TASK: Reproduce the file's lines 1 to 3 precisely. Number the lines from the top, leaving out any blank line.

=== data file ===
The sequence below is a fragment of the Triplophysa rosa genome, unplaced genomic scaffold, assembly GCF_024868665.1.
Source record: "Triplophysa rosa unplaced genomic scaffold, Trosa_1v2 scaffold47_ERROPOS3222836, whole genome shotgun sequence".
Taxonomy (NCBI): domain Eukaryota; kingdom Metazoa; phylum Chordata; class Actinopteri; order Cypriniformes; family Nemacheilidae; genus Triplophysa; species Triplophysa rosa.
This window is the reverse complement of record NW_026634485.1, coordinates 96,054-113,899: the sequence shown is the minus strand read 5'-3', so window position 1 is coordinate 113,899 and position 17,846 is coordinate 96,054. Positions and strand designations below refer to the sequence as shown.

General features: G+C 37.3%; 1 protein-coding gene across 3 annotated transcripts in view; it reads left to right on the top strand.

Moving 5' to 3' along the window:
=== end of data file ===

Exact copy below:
The sequence below is a fragment of the Triplophysa rosa genome, unplaced genomic scaffold, assembly GCF_024868665.1.
Source record: "Triplophysa rosa unplaced genomic scaffold, Trosa_1v2 scaffold47_ERROPOS3222836, whole genome shotgun sequence".
Taxonomy (NCBI): domain Eukaryota; kingdom Metazoa; phylum Chordata; class Actinopteri; order Cypriniformes; family Nemacheilidae; genus Triplophysa; species Triplophysa rosa.